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apoplexy In modern usage, apoplexy and stroke are synonymous terms, referring to sudden and lasting impairment of brain function caused by obstruction of or haemorrhage from the cerebral blood vessels. Cerebrovascular disease is characterized by dramatic physical effects, high mortality, and serious long-term morbidity. Several ancient Greek medical authors, including Hippocrates and Galen, wrote on ‘apoplexy’, leaving careful descriptions of its clinical characteristics. There has, moreover, long been an appreciation that the study of the disorders of the brain might shed light on the nature of mental processes.

The roots of our understanding of the cerebrovascular circulation in disease may be found in the work of the seventeenth-century Swiss physician and anatomist, Johannes Wepfer, who was the first to propose, on the basis of post-mortem examination, that cerebral haemorrhage was a cause of apoplexy. He also suggested that the disorder could arise if the arteries supplying the brain were occluded by blood clots. Apoplexy, in Wepfer's usage, was a wider concept than the modern category of stroke, including cases caused by disease of the cervical arteries. This explains his belief that the damage caused by apoplexy could impair function on both sides of the body.

Apoplexy cases, with their obvious and circumscribed brain lesions, were of great interest to the early pathological anatomists. In eighteenth-century Italy, Giovanni Morgagni demonstrated conclusively that damage within a cerebral hemisphere produced paralysis on the opposite side of the body. In the nineteenth century, the study of stroke lesions played a major role in the localization of specific functions to particular sites within the brain: the French surgeon Paul Broca, for example, correlated loss of speech with localized damage to the base of the third frontal convolution of the left hemisphere. Stroke lesions are generally more discrete and more stable throughout the remaining life of the subject than other forms of damage to the human brain. Experiments upon animal brains can shed little light on the human characteristics of language, personality, and creativity. Strokes thus have functioned, for neuroscientists and psychologists, as ‘natural experiments’ on the human brain.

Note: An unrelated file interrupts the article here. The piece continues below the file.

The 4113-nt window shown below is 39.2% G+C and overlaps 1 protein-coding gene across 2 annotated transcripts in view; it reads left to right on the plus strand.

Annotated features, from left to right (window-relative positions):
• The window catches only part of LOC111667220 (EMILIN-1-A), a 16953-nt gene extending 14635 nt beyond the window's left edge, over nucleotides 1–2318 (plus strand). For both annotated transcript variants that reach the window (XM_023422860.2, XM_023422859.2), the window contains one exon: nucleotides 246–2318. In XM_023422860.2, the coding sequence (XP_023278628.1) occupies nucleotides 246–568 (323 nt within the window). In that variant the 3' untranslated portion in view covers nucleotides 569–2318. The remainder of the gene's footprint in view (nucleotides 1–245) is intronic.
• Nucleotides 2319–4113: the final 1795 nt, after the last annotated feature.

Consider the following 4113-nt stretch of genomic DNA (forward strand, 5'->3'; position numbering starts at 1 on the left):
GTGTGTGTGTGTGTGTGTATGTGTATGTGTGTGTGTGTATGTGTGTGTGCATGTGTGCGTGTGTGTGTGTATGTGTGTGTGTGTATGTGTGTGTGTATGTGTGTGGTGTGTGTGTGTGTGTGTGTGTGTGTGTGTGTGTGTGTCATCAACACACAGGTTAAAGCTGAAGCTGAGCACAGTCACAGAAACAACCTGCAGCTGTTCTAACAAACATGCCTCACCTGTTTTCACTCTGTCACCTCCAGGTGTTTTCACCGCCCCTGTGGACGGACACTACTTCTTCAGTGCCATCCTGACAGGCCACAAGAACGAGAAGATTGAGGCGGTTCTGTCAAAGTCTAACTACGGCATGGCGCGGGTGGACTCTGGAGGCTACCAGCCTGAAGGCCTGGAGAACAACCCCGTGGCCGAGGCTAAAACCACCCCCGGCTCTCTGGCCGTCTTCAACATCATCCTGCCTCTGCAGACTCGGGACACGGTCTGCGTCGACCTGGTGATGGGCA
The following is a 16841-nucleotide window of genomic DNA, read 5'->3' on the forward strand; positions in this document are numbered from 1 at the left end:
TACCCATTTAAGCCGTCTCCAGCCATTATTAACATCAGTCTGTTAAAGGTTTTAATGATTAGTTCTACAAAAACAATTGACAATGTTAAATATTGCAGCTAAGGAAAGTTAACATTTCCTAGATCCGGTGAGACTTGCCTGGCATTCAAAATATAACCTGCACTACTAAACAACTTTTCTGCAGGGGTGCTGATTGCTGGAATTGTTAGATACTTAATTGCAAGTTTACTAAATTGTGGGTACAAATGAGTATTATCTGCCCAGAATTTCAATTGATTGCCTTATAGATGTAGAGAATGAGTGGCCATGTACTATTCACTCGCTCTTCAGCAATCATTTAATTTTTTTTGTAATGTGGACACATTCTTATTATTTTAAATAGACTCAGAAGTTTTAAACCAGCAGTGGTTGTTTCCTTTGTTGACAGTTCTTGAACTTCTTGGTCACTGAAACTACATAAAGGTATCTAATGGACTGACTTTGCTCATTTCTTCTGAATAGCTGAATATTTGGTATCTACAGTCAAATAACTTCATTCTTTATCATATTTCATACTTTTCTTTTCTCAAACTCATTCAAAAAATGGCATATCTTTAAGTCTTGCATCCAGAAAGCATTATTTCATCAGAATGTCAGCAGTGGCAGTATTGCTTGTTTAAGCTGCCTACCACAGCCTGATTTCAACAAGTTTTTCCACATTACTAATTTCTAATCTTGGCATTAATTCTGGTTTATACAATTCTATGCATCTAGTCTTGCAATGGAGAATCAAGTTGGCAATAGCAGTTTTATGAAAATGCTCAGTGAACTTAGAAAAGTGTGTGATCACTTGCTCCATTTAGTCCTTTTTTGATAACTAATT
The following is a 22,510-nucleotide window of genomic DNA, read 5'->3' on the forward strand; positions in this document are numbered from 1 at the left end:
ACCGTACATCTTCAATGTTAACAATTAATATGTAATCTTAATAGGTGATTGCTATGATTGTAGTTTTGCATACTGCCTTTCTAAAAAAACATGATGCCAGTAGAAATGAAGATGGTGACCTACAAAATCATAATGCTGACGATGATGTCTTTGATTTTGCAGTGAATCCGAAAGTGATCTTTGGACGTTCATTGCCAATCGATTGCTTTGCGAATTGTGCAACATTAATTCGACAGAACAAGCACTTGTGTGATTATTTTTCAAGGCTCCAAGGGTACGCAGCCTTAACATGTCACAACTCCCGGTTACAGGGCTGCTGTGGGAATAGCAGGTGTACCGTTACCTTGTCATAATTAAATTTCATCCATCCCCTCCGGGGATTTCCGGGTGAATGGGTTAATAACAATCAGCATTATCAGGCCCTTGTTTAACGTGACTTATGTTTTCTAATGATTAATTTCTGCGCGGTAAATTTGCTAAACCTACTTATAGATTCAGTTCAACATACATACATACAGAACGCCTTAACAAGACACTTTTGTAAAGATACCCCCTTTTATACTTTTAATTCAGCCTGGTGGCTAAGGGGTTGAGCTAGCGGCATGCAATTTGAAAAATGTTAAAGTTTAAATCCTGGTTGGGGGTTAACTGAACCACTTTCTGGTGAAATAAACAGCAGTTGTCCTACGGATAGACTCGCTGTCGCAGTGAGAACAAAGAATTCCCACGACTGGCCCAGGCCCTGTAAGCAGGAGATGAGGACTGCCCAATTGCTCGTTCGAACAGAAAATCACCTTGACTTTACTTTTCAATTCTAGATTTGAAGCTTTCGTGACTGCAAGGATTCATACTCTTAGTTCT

As well as being physically handicapped, stroke victims often suffer severe psychological effects. The prognosis of stroke has long been regarded very pessimistically indeed. The Hippocratic dictum that ‘It is impossible to cure a severe attack of apoplexy and difficult to cure a mild one’ may be found often reiterated in twentieth-century medical textbooks. However, in the last decade, a mood of greater optimism has emerged. This was first stimulated by developments in stroke rehabilitation, which confirmed the possibility of functional improvement. Also, increased understanding of the pattern of occurrence and the causes of cerebrovascular disease has stimulated interest in the prevention of stroke, with attention being given to the risks of smoking, hypertension, and cardiac disease.

Malcolm Nicolson

See also stroke.
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ap·o·plex·y / ˈapəˌpleksē/ • n. (pl. -plex·ies) dated unconsciousness or incapacity resulting from a cerebral hemorrhage or stroke. ∎ inf. incapacity or speechlessness caused by extreme anger.

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apoplexy sudden loss of powers of sensation and motion. XIV. — (O)F. apoplexie — late L. apoplēxía — Gr. apoplḗxíā, f. apoplēssein disable by a stroke.
So apoplectic(al) XVII.

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apoplexy (ap-ŏ-plek-si) n. see stroke.